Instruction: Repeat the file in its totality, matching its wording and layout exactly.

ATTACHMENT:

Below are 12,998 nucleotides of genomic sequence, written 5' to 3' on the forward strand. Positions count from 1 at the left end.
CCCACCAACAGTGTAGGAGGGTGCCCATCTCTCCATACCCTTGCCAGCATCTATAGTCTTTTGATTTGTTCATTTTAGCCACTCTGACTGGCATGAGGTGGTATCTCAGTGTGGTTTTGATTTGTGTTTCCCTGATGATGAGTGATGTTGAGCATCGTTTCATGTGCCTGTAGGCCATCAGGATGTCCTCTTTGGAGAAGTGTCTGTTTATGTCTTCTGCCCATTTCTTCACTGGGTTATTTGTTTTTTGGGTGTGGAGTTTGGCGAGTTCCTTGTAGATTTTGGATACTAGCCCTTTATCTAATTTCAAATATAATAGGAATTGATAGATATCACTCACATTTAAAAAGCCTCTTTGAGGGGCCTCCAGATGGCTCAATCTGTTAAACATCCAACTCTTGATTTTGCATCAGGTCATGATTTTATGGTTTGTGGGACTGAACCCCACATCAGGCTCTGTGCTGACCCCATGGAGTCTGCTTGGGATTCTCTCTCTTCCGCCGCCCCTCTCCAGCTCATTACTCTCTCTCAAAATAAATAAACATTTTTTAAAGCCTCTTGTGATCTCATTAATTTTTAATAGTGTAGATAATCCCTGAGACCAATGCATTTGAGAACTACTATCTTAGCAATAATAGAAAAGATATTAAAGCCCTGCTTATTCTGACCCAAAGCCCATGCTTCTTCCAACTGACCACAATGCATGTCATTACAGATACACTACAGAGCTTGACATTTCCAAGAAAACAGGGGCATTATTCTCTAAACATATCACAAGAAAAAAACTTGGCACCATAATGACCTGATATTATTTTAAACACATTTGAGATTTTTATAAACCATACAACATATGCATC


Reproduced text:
Below are 12,998 nucleotides of genomic sequence, written 5' to 3' on the forward strand. Positions count from 1 at the left end.
CCCACCAACAGTGTAGGAGGGTGCCCATCTCTCCATACCCTTGCCAGCATCTATAGTCTTTTGATTTGTTCATTTTAGCCACTCTGACTGGCATGAGGTGGTATCTCAGTGTGGTTTTGATTTGTGTTTCCCTGATGATGAGTGATGTTGAGCATCGTTTCATGTGCCTGTAGGCCATCAGGATGTCCTCTTTGGAGAAGTGTCTGTTTATGTCTTCTGCCCATTTCTTCACTGGGTTATTTGTTTTTTGGGTGTGGAGTTTGGCGAGTTCCTTGTAGATTTTGGATACTAGCCCTTTATCTAATTTCAAATATAATAGGAATTGATAGATATCACTCACATTTAAAAAGCCTCTTTGAGGGGCCTCCAGATGGCTCAATCTGTTAAACATCCAACTCTTGATTTTGCATCAGGTCATGATTTTATGGTTTGTGGGACTGAACCCCACATCAGGCTCTGTGCTGACCCCATGGAGTCTGCTTGGGATTCTCTCTCTTCCGCCGCCCCTCTCCAGCTCATTACTCTCTCTCAAAATAAATAAACATTTTTTAAAGCCTCTTGTGATCTCATTAATTTTTAATAGTGTAGATAATCCCTGAGACCAATGCATTTGAGAACTACTATCTTAGCAATAATAGAAAAGATATTAAAGCCCTGCTTATTCTGACCCAAAGCCCATGCTTCTTCCAACTGACCACAATGCATGTCATTACAGATACACTACAGAGCTTGACATTTCCAAGAAAACAGGGGCATTATTCTCTAAACATATCACAAGAAAAAAACTTGGCACCATAATGACCTGATATTATTTTAAACACATTTGAGATTTTTATAAACCATACAACATATGCATC